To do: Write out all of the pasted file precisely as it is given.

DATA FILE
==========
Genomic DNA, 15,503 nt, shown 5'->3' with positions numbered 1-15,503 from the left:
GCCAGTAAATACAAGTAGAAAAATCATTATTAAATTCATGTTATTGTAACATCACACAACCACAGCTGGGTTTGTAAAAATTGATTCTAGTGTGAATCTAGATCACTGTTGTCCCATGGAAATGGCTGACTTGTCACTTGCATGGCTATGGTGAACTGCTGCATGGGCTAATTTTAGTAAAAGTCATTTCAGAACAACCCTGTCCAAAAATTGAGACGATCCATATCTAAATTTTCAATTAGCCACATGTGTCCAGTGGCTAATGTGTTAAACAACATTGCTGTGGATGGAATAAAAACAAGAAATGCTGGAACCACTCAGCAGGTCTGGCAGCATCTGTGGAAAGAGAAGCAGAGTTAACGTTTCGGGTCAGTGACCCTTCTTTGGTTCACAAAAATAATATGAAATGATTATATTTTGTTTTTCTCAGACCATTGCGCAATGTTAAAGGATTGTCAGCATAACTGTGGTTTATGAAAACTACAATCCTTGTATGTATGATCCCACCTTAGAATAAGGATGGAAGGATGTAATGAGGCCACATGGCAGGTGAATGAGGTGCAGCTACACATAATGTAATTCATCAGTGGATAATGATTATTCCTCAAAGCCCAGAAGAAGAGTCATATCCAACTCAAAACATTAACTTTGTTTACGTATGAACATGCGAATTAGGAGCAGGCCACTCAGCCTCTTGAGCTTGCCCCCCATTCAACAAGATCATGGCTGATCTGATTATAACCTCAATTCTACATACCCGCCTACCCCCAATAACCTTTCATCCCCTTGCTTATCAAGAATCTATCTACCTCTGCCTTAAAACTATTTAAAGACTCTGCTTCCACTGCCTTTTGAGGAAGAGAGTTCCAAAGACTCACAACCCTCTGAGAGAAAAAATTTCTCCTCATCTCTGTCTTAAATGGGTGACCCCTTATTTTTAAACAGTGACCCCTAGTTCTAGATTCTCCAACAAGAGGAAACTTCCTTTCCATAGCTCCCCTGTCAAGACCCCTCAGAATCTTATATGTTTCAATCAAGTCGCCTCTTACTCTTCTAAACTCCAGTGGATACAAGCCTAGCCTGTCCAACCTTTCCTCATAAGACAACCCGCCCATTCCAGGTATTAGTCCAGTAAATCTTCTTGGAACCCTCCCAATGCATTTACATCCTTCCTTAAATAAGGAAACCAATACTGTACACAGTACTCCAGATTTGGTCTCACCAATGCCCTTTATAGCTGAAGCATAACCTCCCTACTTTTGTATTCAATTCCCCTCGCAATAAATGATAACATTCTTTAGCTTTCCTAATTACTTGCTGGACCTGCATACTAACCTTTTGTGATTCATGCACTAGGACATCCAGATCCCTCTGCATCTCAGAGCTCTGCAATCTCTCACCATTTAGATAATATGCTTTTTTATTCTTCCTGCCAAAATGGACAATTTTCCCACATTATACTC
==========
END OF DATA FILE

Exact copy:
Genomic DNA, 15,503 nt, shown 5'->3' with positions numbered 1-15,503 from the left:
GCCAGTAAATACAAGTAGAAAAATCATTATTAAATTCATGTTATTGTAACATCACACAACCACAGCTGGGTTTGTAAAAATTGATTCTAGTGTGAATCTAGATCACTGTTGTCCCATGGAAATGGCTGACTTGTCACTTGCATGGCTATGGTGAACTGCTGCATGGGCTAATTTTAGTAAAAGTCATTTCAGAACAACCCTGTCCAAAAATTGAGACGATCCATATCTAAATTTTCAATTAGCCACATGTGTCCAGTGGCTAATGTGTTAAACAACATTGCTGTGGATGGAATAAAAACAAGAAATGCTGGAACCACTCAGCAGGTCTGGCAGCATCTGTGGAAAGAGAAGCAGAGTTAACGTTTCGGGTCAGTGACCCTTCTTTGGTTCACAAAAATAATATGAAATGATTATATTTTGTTTTTCTCAGACCATTGCGCAATGTTAAAGGATTGTCAGCATAACTGTGGTTTATGAAAACTACAATCCTTGTATGTATGATCCCACCTTAGAATAAGGATGGAAGGATGTAATGAGGCCACATGGCAGGTGAATGAGGTGCAGCTACACATAATGTAATTCATCAGTGGATAATGATTATTCCTCAAAGCCCAGAAGAAGAGTCATATCCAACTCAAAACATTAACTTTGTTTACGTATGAACATGCGAATTAGGAGCAGGCCACTCAGCCTCTTGAGCTTGCCCCCCATTCAACAAGATCATGGCTGATCTGATTATAACCTCAATTCTACATACCCGCCTACCCCCAATAACCTTTCATCCCCTTGCTTATCAAGAATCTATCTACCTCTGCCTTAAAACTATTTAAAGACTCTGCTTCCACTGCCTTTTGAGGAAGAGAGTTCCAAAGACTCACAACCCTCTGAGAGAAAAAATTTCTCCTCATCTCTGTCTTAAATGGGTGACCCCTTATTTTTAAACAGTGACCCCTAGTTCTAGATTCTCCAACAAGAGGAAACTTCCTTTCCATAGCTCCCCTGTCAAGACCCCTCAGAATCTTATATGTTTCAATCAAGTCGCCTCTTACTCTTCTAAACTCCAGTGGATACAAGCCTAGCCTGTCCAACCTTTCCTCATAAGACAACCCGCCCATTCCAGGTATTAGTCCAGTAAATCTTCTTGGAACCCTCCCAATGCATTTACATCCTTCCTTAAATAAGGAAACCAATACTGTACACAGTACTCCAGATTTGGTCTCACCAATGCCCTTTATAGCTGAAGCATAACCTCCCTACTTTTGTATTCAATTCCCCTCGCAATAAATGATAACATTCTTTAGCTTTCCTAATTACTTGCTGGACCTGCATACTAACCTTTTGTGATTCATGCACTAGGACATCCAGATCCCTCTGCATCTCAGAGCTCTGCAATCTCTCACCATTTAGATAATATGCTTTTTTATTCTTCCTGCCAAAATGGACAATTTTCCCACATTATACTC